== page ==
Learn from your Mistakes and Grow your Indigenous Business

Those who start businesses are usually full of enthusiasm and passion for the product or service they are marketing. However, this enthusiasm can wane. Factors, including a lack of growth and failure to win new customers, can lead to a feeling of disappointment. Certified Suppliers are not exempt from this experience.

Despite the opportunities afforded to Indigenous businesses certified by Supply Nation, there is no guarantee of success. It takes hard work, determination and unrelenting passion to get a business off the ground.  More importantly, it requires a gap in the market, a customer base and just some general good luck. This is something many of our Certified Suppliers can relate to.

Certified Supplier Experiences:

Certified Supplier Integrity First Aid Training, a national supplier of first aid training, first aid kits, and flu vaccinations, was born out of a rethink about what the market wants. By contrast, for Pindari, a supplier of electrical maintenance, labour solutions, and building maintenance in Western Australia’s mine sites, it took eight years (and a bachelors degree) before the business took off. As their businesses gained traction, it became clear that being an Indigenous business could provide them with more opportunities than challenges.

The Businesses:

Integrity First Aid Training:

Liam Harte, Integrity First Aid Training’s CEO and Lead Trainer, has been a paramedic for over six years and had a long career in the Australian Defence Force and the United Nations before that. In 2013 he was awarded the title of New South Wales Ambulance Employee of the Year for contributions to the Aboriginal Health and Aboriginal Economic Participation Strategy and he is currently a finalist for a NSW minister’s award for clinical excellence in health.

Mr Harte established a business before Integrity, which could be described as a ‘successful failure’. The successful failure is one where, although the business failed, the lessons learnt through that process inform future business decisions and make the next venture a success. “We were trying to make the market fit our idea,” said Mr Harte. “With Integrity, we sat down and tried to identify what the market required and built the business around that.”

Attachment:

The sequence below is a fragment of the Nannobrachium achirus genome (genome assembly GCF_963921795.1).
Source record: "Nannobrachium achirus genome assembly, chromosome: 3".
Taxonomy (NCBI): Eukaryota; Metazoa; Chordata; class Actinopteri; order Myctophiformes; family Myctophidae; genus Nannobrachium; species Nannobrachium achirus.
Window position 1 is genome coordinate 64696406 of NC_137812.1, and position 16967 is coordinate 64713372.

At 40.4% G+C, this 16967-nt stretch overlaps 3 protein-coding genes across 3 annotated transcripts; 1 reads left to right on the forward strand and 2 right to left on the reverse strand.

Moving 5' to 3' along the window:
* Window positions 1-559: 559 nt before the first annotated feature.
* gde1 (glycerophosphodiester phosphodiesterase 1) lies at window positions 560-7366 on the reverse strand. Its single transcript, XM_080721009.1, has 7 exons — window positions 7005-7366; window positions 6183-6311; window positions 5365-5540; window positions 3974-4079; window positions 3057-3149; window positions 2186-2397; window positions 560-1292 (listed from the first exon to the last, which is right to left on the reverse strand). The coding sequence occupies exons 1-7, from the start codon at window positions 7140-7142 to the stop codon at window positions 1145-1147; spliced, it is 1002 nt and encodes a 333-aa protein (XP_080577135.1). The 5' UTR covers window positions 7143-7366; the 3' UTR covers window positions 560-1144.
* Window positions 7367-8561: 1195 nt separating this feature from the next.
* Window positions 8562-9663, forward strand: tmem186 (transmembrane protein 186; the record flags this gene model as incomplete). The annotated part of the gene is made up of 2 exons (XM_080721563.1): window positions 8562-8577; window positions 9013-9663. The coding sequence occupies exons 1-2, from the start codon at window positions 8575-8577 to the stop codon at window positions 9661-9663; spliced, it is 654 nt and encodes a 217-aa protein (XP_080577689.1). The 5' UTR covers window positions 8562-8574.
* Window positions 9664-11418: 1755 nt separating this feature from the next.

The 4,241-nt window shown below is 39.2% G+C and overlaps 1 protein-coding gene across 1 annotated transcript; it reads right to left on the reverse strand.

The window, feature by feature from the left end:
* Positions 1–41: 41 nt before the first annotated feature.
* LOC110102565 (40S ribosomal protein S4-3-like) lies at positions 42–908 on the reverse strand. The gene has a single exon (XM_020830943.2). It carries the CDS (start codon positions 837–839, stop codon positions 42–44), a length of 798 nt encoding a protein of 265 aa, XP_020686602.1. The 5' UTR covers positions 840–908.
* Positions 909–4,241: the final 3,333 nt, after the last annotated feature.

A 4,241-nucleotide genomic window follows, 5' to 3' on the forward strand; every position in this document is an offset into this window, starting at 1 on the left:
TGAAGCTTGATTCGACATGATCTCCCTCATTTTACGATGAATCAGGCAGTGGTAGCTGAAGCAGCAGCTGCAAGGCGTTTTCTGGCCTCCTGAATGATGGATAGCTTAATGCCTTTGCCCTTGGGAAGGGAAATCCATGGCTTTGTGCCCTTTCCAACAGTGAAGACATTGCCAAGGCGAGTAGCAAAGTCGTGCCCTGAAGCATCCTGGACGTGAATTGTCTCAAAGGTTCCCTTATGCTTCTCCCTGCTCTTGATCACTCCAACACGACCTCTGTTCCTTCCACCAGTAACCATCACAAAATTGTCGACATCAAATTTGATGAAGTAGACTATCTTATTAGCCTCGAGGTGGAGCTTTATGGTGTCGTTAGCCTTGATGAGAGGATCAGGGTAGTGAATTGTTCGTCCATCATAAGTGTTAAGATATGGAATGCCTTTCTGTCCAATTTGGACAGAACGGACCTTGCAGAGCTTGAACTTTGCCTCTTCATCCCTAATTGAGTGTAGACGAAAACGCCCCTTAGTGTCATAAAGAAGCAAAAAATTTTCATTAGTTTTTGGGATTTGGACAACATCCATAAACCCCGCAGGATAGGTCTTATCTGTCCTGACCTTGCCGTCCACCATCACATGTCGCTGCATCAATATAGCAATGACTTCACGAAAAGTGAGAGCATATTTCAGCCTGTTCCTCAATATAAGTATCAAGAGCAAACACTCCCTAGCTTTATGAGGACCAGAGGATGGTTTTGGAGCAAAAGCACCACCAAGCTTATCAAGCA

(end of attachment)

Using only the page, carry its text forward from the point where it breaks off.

QUOTE: “We were trying to make the market fit our idea,” said Mr Harte. “With Integrity, we sat down and tried to identify what the market required and built the business around that.”

What did the market require? First aid training for people in government departments and corporate sectors, fist aid kits for their offices, and annual flu vaccinations. Regulations and policies around work place health and safety have ensured these markets are stable and have constant demand — Integrity First Aid Training recognised this and built their business model around it.


Although Pindari was never closed completely, Founding Director David Pidek, describes his business as having two distinct phases. Established in 1997 as an electrical contracting company, Pindari was struggling to grow and was lacking the key business structures that would have allowed it to flourish. Mr Pidek decided it was time to leave it behind and went on to do an accounting degree, with the intention of becoming an accountant and starting a business in that field. Fate had other ideas, however.